Asia/Pacific demand for PET resin rising The Asia/Pacific region remains critical to understanding the world market for PET. It continues to exhibit exceptional growth in demand and has more than half of the world's resin producers and more than one-third of its total solid-state capacity, according to a report by PCI PET Packaging, Resin & Recycling Ltd., of Derby, England.
Despite having taken some macroeconomic knocks in the last two years, the markets for PET packaging in the Asia/Pacific area have continued to grow, and today are at levels almost 48 percent above those in 1997. The region's markets remain different from the world in general with the carbonated soft drink sector making up a relatively smaller proportion of demand.
This is expected to remain the case. By 2008, carbonated soft drinks should represent a little less than 28 percent of total resin throughput, with 21 percent and 14 percent respectively coming from the mineral water and hot-fill sectors.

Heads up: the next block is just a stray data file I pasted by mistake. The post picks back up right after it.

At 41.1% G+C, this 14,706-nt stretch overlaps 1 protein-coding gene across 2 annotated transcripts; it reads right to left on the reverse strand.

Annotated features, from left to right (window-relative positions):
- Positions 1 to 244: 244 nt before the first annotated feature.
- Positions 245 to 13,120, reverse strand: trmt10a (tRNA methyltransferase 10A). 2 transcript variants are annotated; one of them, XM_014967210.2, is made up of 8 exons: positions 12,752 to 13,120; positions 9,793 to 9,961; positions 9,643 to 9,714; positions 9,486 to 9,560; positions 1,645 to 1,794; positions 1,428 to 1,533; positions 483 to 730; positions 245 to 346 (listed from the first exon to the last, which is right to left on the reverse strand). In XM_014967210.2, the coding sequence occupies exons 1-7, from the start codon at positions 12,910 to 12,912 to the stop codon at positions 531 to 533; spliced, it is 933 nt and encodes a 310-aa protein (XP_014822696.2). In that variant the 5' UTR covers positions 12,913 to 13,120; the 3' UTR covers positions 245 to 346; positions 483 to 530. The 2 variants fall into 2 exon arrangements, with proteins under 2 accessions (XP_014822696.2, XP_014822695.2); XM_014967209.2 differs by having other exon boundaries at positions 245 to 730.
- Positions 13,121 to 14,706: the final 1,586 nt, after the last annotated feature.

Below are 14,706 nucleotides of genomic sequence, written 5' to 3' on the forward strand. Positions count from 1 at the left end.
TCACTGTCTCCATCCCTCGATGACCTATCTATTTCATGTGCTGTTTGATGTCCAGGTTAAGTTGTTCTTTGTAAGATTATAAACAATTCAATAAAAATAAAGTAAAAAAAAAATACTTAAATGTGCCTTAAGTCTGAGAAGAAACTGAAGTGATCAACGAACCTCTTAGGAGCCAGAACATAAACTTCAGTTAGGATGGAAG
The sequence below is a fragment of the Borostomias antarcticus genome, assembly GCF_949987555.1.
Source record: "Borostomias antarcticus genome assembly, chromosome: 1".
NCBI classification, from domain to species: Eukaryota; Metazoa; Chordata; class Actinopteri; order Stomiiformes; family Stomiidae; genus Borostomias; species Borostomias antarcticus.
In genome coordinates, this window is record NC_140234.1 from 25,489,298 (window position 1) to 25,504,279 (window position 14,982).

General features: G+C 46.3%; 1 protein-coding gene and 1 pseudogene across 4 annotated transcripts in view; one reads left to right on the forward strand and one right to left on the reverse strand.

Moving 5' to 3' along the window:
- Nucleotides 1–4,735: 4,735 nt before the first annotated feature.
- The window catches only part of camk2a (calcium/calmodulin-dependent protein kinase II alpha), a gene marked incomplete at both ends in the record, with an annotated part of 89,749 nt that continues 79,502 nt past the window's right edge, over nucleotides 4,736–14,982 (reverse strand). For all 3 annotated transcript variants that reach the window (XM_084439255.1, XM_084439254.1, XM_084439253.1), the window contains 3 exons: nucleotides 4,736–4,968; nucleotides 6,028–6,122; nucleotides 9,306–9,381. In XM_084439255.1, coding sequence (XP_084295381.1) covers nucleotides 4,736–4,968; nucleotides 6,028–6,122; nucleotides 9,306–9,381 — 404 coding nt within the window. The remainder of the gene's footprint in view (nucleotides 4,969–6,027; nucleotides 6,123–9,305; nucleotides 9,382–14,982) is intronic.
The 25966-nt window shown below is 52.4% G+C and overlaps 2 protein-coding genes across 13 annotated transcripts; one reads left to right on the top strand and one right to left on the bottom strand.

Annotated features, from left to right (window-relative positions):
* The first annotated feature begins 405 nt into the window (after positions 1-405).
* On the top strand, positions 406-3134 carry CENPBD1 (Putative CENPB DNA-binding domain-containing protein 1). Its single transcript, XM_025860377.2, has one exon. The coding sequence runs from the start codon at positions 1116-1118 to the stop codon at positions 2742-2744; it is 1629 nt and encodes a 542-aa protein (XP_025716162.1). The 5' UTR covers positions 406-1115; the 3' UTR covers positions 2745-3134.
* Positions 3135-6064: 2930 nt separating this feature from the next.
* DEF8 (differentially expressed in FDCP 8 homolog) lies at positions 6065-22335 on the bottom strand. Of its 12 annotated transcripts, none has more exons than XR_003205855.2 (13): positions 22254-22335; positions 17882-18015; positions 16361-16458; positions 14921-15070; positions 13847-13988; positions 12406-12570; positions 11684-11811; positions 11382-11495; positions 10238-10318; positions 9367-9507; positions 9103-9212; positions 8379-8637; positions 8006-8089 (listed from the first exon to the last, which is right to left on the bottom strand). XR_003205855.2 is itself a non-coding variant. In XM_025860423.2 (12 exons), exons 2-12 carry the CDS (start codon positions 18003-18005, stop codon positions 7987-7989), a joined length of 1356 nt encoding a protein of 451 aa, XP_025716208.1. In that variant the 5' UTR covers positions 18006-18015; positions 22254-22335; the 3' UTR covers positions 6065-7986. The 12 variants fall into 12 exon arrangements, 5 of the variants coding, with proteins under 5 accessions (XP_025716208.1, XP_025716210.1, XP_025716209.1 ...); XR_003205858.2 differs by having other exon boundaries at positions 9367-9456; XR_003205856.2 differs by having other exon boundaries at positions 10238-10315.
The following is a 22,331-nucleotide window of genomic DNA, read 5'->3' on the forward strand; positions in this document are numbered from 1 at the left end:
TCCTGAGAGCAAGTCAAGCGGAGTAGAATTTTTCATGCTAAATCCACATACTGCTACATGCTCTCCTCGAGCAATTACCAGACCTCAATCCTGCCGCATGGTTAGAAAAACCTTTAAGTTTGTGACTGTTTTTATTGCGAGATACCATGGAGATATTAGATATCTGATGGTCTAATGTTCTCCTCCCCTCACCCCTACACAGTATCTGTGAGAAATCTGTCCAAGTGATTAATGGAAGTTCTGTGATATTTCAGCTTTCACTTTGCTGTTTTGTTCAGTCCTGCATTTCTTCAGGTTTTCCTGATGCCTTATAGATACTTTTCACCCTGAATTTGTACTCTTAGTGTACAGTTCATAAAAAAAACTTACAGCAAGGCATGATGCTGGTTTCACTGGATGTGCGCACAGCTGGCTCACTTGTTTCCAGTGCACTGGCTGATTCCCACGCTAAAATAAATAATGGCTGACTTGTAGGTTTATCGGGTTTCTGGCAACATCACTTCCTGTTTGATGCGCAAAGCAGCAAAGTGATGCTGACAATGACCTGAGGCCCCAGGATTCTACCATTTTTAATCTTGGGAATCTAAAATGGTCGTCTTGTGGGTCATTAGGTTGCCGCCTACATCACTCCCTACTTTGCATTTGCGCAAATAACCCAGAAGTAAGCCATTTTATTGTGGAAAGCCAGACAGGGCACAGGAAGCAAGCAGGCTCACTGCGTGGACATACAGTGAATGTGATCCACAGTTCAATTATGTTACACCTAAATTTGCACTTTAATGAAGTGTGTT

The report provides details of more than 400 resin producers now operating within the region. PCI's fully revised fourth edition of its long-term "Supply/Demand Report for PET Resin in the Asia/Pacific Region" costs $4,500 or 4,300 euros. The 314-page report analyzes all aspects of the region's domestic market development through 2008 as well as its production capacity build up.
Tel. +44 (133) 229-5200, fax +44 (133) 229-5225.
U.S. need for TPEs to increase 6.7%
Demand for thermoplastic elastomers in the United States is forecast to increase 6.7 percent a year to 1.4 billion pounds in 2003, according to a report from Freedonia Group Inc. of Cleveland.
Despite strong volume gains, overall pricing for TPEs will be sluggish, with the average price per pound rising 2 percent annually to $2.40 in 2003, leading to a market value of $3.3 billion. As the U.S. TPE industry continues to mature, future gains in demand will increasingly rely on the development of products, applications and markets, and the displacement of latex in the medical product market.
Motor vehicles will continue to be the largest outlet for TPEs, with gains based on efforts to reduce weight and consolidate components, as well as recyclablity of TPE parts. The most rapid annual gains will be in the smaller medical products market, where environmental concerns involving plasticizers and potential allergies to latex are promoting greater use of TPEs in blood bags, stoppers and closures, and hoses and tubing. Styrenic block copolymers are the largest product segment, accounting for 44 percent of total demand in 1998.